Posted on November 23 2018
If you receive a criminal conviction you may be liable for deportation.
Generally, both temporary and residence visa holders are liable for deportation for certain criminal convictions. This will depend on the nature of the conviction. If you are a resident, it will also depend on the date of the offending.
Recently one of our clients, who is a New Zealand resident, received a conviction for common assault. Shortly after the conviction, Immigration took steps to serve him with a deportation liability notice.
In this case, Immigration relied upon s 161 of the Immigration Act 2009 as justifiable reasons for serving a deportation liability notice. His offending occurred within two years of the granting of his residence visa and the offence (according to Immigration) fell within the parameters of the relevant section of the Act.
Upon review of the case, a decision was made to challenge the original conviction by way of an appeal to the High Court. As the conviction was more than two years old, our client was first required to obtain leave of the Court to file his application out of time. Secondly, he required permission from the Court to introduce new information for consideration. Thirdly, he was required to provide reasons to support his appeal. Fourthly, he sought to quash the conviction based on the consequences the conviction had on his immigration status.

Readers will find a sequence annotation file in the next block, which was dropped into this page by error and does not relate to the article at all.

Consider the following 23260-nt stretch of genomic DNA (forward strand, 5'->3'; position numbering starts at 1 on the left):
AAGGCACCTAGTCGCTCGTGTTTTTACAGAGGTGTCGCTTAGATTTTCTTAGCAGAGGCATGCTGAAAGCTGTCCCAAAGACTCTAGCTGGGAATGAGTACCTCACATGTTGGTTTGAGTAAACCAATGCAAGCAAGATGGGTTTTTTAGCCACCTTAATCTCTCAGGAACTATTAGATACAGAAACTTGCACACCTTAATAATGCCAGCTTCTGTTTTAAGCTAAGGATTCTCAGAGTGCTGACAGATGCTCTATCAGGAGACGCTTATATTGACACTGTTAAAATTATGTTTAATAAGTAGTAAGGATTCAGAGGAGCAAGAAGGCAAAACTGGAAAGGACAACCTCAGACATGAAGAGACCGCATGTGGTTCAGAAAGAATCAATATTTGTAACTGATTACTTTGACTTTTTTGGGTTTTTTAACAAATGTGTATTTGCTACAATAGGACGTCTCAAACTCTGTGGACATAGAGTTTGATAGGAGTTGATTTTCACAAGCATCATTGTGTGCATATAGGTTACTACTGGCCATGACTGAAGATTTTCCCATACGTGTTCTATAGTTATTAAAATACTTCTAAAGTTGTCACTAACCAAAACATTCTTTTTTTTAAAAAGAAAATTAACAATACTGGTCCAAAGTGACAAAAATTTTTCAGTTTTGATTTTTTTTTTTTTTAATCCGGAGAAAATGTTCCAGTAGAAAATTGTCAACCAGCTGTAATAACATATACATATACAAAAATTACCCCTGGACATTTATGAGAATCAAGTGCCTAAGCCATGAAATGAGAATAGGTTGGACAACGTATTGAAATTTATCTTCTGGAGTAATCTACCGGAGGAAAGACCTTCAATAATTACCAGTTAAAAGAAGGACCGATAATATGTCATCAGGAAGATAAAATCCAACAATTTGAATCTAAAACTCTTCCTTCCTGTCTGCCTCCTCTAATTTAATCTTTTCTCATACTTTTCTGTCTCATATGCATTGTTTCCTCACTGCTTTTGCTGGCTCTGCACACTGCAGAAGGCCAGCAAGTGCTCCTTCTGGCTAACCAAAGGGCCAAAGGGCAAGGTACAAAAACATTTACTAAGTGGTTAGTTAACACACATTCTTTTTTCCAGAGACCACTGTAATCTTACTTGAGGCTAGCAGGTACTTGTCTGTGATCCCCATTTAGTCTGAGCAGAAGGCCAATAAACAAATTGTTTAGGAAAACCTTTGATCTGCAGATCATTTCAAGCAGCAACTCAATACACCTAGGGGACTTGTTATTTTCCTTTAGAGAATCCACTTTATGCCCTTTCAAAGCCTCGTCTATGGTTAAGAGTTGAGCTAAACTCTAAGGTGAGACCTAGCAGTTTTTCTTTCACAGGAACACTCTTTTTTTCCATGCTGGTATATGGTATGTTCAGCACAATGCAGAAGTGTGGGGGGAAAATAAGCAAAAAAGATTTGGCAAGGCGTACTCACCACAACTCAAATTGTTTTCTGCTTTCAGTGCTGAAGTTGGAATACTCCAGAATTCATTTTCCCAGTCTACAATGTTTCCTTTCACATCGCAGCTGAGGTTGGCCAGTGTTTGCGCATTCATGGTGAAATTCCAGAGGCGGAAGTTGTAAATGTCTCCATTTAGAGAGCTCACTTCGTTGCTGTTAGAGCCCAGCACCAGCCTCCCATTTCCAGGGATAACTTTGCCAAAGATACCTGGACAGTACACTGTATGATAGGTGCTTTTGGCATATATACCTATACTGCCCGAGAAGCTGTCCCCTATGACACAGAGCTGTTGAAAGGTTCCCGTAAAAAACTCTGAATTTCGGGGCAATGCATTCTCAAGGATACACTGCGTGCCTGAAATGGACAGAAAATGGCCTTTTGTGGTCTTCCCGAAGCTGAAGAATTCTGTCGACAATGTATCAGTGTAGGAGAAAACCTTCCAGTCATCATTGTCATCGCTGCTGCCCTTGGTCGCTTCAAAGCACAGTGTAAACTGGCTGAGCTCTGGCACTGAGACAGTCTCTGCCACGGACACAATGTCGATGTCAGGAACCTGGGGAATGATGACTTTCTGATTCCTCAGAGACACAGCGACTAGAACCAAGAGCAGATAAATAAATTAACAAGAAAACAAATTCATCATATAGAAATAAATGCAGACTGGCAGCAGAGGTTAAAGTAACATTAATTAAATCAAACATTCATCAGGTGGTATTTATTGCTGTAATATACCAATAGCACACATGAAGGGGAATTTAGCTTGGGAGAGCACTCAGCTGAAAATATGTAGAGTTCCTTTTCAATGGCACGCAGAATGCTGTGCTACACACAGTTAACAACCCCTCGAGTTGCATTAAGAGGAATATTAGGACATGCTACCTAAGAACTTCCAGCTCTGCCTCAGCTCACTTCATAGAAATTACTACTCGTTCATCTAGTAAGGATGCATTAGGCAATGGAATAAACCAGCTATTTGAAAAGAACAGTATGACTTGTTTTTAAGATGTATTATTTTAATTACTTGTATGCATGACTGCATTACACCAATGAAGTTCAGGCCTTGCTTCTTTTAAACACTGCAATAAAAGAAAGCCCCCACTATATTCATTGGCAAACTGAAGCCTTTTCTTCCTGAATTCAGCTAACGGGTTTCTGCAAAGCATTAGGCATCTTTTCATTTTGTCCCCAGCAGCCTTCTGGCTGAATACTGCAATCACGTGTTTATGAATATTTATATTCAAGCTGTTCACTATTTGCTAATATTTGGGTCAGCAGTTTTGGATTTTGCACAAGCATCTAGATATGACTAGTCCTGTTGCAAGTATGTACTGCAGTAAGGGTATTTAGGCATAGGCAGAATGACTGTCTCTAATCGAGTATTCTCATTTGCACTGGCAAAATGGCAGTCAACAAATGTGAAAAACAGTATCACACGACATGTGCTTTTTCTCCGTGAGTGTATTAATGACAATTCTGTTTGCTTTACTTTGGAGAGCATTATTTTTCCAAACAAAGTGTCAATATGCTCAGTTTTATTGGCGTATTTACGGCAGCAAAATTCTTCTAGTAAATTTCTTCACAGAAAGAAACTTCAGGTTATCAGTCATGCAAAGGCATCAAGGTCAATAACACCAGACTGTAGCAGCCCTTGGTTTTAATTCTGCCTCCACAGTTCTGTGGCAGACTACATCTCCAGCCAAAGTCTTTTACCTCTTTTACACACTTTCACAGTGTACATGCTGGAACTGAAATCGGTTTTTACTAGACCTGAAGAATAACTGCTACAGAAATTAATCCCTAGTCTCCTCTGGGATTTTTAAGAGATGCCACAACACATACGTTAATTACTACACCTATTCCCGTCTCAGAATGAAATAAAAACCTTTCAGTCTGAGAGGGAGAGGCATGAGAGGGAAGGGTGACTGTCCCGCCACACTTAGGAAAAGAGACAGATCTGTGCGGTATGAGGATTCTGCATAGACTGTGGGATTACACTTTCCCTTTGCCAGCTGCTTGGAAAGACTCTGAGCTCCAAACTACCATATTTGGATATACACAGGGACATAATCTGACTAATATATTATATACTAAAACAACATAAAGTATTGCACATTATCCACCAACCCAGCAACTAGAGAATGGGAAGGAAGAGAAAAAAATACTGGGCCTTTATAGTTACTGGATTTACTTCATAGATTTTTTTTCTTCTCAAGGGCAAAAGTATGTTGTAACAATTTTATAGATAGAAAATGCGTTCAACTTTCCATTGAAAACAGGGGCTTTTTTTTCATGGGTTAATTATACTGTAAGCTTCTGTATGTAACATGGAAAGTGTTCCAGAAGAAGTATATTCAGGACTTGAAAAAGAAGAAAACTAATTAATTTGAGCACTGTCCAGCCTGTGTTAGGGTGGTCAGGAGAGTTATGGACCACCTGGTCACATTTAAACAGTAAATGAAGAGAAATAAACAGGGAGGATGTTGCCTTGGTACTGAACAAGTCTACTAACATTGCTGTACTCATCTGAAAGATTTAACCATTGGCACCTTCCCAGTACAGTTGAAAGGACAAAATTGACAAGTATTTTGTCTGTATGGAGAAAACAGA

Our client was required to identify some aspect of the earlier advice he received or sentencing process which could be categorised as a “miscarriage of justice”.
Each case will be fact specific. Generally, the Court’s enquiry will focus on the advice and steps taken by the earlier lawyer who was involved in the sentencing.
In our client’s case, the Court found in his favour in all respects. His appeal was granted, and his conviction was quashed. Effectively, this meant that as there was no conviction, Immigration could no longer support the deportation liability notice under s 161 of the Act.
If you find yourself in a situation; whereby, Immigration has served or is attempting to serve you with a deportation liability notice or is taking enforcement steps to remove you from the country due to a criminal conviction it is recommended that you seek urgent legal advice, as you may have options to resolve the problem.
Simon Graham, Partner
Christine Le Beau, Associate
Adam Curtin, Solicitor